Up until my twenties, I had known only two Asian American men who married black women. One was my granduncle who was half-black himself. He was my grand-uncle not by blood, but by the fact that he and my grandmother and granduncles had grown up together. Wayne Boc spoke Cantonese fluently and knew everything about Chinese culture. I’m too young to remember, but I think he may have kicked my ass in Chinese chess. The story was that his father had opened a laundry in the middle of a majority black area in New York and had fallen in love with a local African American woman. Think about that–Wayne Boc’s was my grandfather’s age, and my grandfather was born in 1924. His father married a black woman around the time my grandfather was born, and then Wayne Boc himself, who was my grandfather’s age, married a black woman. How revolutionary is that?
The other was an educator in the New York public schools who oversaw mostly majority-black schools. This man (I can’t remember his name) was my father’s generation. He grew up in Chinatown but had always been interested in African American culture. After getting his masters, he became a schoolteacher and a school principle, mostly in predominantly black areas. He mostly dated black women, and eventually he married a black woman.
When I learned several years back that some Asian American men wrote and performed hip hop music, I learned that many of these performers were also dating or married to black women.
Which makes sense. When we talk about IR and other interracial relations, we often understate the role of culture and instead see things as purely racial. Certainly racial prejudices, perpetuated by media and stereotypes, can help to encourage or discourage interracial relationships. If, for example, Asian women are seen as having an attraction to White guys, and if there is a community of Asian women that advocates for this attraction, it stands to reason that more White men will approach Asian women. Or if black men are seen as having large schlongs and an unquenchable addiction to white women, it might embolden white women who are into black guys.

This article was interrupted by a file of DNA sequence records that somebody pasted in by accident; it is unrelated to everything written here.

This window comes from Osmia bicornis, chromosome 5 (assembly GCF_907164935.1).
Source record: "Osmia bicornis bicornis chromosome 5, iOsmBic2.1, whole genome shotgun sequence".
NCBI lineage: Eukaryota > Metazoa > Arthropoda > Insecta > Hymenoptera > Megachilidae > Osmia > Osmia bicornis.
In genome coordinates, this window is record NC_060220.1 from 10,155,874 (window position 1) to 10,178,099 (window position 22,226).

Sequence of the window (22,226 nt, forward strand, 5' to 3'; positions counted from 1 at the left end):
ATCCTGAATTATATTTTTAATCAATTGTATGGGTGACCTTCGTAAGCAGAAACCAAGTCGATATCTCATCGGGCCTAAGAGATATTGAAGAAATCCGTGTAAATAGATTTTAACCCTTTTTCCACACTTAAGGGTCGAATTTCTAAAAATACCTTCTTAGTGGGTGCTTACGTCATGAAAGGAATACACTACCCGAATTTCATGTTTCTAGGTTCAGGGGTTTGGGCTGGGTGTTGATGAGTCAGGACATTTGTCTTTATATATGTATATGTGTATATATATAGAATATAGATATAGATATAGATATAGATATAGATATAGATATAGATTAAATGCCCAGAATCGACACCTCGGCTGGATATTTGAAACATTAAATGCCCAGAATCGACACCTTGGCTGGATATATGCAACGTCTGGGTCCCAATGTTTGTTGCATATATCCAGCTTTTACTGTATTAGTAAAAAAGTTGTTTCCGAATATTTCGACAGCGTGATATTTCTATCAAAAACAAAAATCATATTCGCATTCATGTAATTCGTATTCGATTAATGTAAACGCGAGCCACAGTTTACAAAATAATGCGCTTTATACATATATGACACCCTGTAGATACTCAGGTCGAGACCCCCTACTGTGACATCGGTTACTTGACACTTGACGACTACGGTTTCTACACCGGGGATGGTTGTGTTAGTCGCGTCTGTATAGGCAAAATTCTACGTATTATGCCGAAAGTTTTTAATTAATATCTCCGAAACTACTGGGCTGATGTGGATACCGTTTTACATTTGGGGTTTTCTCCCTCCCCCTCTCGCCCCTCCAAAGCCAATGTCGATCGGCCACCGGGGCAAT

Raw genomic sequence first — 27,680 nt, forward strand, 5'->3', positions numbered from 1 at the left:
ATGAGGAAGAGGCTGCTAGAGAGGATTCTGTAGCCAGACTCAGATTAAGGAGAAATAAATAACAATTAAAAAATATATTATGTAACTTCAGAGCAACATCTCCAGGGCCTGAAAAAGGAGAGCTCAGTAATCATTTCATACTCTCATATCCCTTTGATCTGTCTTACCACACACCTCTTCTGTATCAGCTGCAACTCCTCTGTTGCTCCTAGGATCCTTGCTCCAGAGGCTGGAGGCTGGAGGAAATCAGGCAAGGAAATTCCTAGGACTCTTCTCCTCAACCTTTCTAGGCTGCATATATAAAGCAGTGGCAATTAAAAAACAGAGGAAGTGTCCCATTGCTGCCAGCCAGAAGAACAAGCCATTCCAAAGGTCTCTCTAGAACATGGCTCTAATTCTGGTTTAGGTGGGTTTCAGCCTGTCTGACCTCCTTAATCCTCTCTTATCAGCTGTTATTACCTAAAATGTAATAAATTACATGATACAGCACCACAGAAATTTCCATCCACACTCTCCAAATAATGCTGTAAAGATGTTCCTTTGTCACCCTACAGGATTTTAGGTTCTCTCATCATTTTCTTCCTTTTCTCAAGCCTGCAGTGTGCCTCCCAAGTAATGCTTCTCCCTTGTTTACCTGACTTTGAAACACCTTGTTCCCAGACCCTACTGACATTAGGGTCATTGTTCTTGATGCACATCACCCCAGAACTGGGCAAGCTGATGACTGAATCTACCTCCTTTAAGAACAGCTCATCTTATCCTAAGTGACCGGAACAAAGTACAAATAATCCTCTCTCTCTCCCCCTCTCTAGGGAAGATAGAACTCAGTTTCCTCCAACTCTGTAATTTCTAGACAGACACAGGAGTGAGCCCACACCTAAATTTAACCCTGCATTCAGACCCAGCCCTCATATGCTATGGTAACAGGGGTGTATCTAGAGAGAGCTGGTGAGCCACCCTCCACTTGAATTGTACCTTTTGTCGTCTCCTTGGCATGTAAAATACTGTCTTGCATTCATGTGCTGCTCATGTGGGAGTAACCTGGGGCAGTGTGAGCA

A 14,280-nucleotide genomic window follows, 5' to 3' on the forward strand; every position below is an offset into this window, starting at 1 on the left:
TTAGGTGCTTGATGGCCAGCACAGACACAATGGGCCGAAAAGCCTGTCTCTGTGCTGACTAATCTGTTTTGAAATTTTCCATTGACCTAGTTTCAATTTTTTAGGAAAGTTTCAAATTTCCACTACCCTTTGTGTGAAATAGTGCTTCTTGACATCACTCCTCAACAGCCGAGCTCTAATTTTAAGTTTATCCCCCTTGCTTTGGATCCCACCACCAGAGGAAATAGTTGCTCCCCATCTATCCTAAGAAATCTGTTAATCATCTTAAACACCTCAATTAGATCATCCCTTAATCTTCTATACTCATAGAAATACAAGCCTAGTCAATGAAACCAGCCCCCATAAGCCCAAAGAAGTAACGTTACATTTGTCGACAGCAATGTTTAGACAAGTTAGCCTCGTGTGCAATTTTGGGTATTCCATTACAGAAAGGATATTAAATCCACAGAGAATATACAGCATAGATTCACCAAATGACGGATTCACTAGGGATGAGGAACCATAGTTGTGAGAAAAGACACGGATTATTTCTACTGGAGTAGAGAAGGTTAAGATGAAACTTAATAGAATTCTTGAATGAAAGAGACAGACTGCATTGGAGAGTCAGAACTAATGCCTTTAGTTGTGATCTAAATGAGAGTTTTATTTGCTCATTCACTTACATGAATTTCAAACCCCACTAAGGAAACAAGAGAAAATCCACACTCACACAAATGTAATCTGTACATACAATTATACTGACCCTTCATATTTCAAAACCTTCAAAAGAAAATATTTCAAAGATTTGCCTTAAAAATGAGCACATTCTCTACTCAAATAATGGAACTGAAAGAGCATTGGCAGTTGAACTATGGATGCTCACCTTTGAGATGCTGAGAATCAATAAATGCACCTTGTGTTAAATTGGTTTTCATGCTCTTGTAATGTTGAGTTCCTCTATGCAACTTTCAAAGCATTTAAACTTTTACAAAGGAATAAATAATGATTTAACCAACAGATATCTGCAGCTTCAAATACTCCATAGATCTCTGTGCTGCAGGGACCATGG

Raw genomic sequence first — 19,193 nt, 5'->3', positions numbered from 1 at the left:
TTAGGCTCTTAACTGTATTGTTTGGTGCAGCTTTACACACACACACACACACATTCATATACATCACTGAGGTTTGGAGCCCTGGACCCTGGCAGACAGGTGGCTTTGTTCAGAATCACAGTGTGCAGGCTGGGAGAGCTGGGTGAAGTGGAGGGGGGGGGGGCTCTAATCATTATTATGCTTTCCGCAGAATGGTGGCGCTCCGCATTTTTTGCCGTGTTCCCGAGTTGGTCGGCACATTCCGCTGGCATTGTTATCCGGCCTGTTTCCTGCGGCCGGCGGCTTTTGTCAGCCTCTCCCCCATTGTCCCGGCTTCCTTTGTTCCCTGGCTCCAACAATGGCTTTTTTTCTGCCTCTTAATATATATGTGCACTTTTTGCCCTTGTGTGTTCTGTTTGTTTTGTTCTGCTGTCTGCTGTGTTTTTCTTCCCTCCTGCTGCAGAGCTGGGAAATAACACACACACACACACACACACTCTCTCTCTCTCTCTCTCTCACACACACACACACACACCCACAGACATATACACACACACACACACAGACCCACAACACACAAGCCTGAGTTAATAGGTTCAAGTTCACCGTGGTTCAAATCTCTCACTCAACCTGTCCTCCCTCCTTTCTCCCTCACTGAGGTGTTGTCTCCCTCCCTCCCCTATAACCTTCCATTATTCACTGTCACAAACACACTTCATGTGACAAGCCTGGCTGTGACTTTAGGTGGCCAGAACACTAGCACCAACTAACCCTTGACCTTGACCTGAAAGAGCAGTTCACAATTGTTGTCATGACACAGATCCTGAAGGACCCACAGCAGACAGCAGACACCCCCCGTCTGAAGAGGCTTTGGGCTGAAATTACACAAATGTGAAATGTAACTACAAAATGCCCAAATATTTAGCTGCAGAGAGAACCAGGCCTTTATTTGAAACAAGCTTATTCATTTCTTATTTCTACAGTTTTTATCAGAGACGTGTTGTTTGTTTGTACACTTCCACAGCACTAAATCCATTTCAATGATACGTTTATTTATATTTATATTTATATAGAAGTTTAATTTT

But there’s a deeper issue that we don’t discuss enough, and it’s this: we don’t just fall in love with individuals; we fall in love with cultures. We fall in love with everything that comes with culture–a lifestyle, a way of seeing the world, a style of personal interaction, a history that goes way back beyond any one individual, possibly a different language. We instinctively (and correctly) assess a future where a spouse from that culture will bring more of that culture. In that context, we shouldn’t be surprised when Asian male hip hop artists fall in love with black women or when students of Arabic falls in love with people from the Middle East. We shouldn’t be surprised when American judo fighters fall in love with Japanese women or when American actors in China fall in love with Chinese women. We shouldn’t be surprised when upwardly mobile people of color who want to be a part of the Northeastern elite marry into The Club. If we recognize that people fall in love with cultures, it makes sense that they marry into cultures so that they can experience more of that culture. There are cultures we find attractive, as well as cultures we find less attractive. A lot of this depends on individual temperament. Not everyone likes Chinese culture, the same way not everyone likes hip hop.